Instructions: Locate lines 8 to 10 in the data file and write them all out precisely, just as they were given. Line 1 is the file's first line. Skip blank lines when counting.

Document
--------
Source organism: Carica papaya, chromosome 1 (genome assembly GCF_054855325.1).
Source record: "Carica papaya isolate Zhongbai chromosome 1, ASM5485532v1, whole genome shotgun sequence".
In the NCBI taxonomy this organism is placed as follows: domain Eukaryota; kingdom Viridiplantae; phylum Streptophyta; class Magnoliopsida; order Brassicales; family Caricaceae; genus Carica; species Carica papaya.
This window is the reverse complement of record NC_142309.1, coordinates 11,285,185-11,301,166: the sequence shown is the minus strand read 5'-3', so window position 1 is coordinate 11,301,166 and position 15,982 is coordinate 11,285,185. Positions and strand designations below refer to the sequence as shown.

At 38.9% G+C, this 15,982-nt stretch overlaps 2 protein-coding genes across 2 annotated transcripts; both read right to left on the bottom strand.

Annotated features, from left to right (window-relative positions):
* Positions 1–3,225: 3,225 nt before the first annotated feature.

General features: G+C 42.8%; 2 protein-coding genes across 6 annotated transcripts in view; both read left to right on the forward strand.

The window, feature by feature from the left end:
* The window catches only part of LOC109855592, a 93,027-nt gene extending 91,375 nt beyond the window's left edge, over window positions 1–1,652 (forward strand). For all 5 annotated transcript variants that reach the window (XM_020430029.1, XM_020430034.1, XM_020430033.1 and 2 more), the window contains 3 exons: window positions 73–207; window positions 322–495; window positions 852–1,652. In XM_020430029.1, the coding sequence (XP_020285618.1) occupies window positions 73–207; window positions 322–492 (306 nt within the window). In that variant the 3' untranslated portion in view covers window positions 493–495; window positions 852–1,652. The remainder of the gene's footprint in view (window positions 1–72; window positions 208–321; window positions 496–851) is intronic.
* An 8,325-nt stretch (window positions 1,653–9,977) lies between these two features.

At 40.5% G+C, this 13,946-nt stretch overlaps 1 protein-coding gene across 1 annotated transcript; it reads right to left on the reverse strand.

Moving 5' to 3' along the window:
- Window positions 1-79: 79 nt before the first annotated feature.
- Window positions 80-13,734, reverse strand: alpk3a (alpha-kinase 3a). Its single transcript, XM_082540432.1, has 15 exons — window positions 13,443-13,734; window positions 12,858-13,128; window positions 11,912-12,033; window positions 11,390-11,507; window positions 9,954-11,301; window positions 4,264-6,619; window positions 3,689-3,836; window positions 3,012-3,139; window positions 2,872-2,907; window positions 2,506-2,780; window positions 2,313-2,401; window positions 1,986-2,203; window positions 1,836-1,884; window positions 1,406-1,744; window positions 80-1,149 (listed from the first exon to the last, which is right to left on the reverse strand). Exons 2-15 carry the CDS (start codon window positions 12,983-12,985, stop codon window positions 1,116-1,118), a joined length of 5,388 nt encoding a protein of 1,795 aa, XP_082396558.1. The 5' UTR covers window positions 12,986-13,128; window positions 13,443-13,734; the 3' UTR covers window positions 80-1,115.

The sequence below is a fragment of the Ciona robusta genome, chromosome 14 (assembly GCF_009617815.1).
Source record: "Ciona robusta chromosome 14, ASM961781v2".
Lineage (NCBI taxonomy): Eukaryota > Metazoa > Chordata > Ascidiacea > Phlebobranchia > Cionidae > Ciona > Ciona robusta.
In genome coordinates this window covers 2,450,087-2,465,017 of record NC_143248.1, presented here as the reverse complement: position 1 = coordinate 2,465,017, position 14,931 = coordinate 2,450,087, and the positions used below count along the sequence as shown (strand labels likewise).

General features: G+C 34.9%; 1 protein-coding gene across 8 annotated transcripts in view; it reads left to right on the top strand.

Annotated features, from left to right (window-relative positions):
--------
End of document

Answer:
General features: G+C 42.8%; 2 protein-coding genes across 6 annotated transcripts in view; both read left to right on the forward strand.

The window, feature by feature from the left end:
* The window catches only part of LOC109855592, a 93,027-nt gene extending 91,375 nt beyond the window's left edge, over window positions 1–1,652 (forward strand). For all 5 annotated transcript variants that reach the window (XM_020430029.1, XM_020430034.1, XM_020430033.1 and 2 more), the window contains 3 exons: window positions 73–207; window positions 322–495; window positions 852–1,652. In XM_020430029.1, the coding sequence (XP_020285618.1) occupies window positions 73–207; window positions 322–492 (306 nt within the window). In that variant the 3' untranslated portion in view covers window positions 493–495; window positions 852–1,652. The remainder of the gene's footprint in view (window positions 1–72; window positions 208–321; window positions 496–851) is intronic.